J&J hands off non-opioid painkiller to an upstart in the race for next-gen analgesics
Still facing billions in potential liability for its alleged role in the opioid epidemic, J&J announced a global out-licensing deal for one of its non-opioid painkiller candidates and a suite of backup compounds.
The NJ-based giant signed the deal with the Palo Alto biotech upstart Neumentum. No figures were given.
The drug, JNJ-10450232, is an oral non-opioid analgesic that recently saw mixed results from a Phase IIa clinical trial on dental patients. That trial tested two doses of the drug against acetaminophen and a placebo on 269 patients suffering tooth removal pain. The higher dose performed comparably, if slightly worse than acetaminophen.
The news came a day after Oklahoma announced it was appealing a federal judge’s August ruling in its lawsuit against J&J. The judge ordered J&J to pay $572 million, a large number on its face but a small fraction of the $17 billion Oklahoma sought, citing the cost of addiction treatment, drug courts and other services over the next 20 years.
J&J also settled earlier this month with two Ohio counties for $20.4 million.
J&J noted in both cases they accounted for only 1% of all opioid sales, but the Oklahoma attorney general’s office argued that in addition to the sales of its branded drugs, J&J persuaded doctors to prescribe opioids in volume and delivered the raw material to many of the larger players in the crisis, including Purdue Pharma, refining poppy seeds from a contracted producer in Tasmania and ultimately supplying 60% of the opiate ingredients used to create drugs like Oxycodone.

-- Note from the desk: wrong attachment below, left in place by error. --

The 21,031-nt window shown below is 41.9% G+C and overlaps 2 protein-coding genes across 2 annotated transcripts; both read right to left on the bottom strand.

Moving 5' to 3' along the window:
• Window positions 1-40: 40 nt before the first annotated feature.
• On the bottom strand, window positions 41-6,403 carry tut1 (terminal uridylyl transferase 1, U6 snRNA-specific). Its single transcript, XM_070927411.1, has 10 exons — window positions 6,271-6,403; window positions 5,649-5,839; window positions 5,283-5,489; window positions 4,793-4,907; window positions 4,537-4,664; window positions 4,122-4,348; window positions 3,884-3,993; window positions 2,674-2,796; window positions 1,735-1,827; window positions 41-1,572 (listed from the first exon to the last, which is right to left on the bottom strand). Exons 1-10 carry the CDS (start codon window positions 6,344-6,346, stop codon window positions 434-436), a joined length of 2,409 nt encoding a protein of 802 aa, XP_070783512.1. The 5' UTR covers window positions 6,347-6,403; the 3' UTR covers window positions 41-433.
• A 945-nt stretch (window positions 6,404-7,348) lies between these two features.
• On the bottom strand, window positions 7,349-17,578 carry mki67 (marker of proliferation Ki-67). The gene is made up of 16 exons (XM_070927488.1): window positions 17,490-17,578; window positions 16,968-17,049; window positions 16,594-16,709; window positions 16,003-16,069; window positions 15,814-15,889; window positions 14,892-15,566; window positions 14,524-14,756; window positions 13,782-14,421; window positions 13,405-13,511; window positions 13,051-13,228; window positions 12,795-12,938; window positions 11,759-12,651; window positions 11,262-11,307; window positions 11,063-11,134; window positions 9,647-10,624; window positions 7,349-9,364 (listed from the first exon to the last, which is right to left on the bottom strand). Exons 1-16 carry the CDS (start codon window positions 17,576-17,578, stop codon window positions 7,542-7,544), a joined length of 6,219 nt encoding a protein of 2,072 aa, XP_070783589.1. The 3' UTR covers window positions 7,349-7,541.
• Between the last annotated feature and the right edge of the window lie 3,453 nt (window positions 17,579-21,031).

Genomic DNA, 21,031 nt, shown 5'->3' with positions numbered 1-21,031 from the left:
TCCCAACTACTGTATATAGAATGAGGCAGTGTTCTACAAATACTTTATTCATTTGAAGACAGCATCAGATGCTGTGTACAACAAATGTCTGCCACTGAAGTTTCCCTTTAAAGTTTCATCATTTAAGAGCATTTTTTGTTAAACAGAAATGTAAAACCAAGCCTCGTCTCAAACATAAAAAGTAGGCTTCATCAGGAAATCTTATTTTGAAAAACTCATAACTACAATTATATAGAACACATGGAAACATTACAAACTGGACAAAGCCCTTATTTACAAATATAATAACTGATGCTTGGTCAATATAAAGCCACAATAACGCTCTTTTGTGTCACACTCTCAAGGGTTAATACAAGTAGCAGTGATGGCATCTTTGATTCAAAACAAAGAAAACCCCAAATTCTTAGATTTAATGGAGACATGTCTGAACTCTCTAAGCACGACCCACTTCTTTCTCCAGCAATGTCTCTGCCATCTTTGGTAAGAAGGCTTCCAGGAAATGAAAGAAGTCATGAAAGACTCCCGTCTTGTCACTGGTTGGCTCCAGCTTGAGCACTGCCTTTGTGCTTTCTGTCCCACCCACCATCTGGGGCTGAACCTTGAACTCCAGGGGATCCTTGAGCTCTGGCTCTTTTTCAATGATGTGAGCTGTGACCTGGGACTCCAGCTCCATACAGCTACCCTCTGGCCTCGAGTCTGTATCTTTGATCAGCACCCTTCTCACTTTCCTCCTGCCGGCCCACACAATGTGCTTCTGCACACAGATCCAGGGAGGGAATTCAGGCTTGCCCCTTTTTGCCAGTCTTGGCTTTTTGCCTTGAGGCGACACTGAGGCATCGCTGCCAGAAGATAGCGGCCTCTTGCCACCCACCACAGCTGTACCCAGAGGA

The deal is an example of how quickly a full slate of biopharmas is trying to produce replacements for opioids – and the hurdles they’ve faced in that effort.
In April, Eli Lilly and Pfizer revealed mixed results from a Phase III trial on tanezumab, a new painkiller targeting nerve growth factor, that also showed safety issues. A month later, they licensed a non-opioid from Centrexion for $47 million upfront and $950 million in potential milestones and royalties.
In March, J&J partner Pacira acquired MyoScience to add their pain-mitigating ioveraaº system to its flagship Exparel treatment. They were acting in advance of an expected FDA approval for Heron Therapeutics’ non-opioid painkiller (the FDA ultimately rejected it over manufacturing concerns, but that’s expected to only be a temporary setback).
Last December, SpecGX – the Mallinckrodt generics subsidiary that held a large chunk of the opioid market at the epidemic’s height (as measured by total pills) – saw its “abuse-deterrent” opioid rejected by the FDA.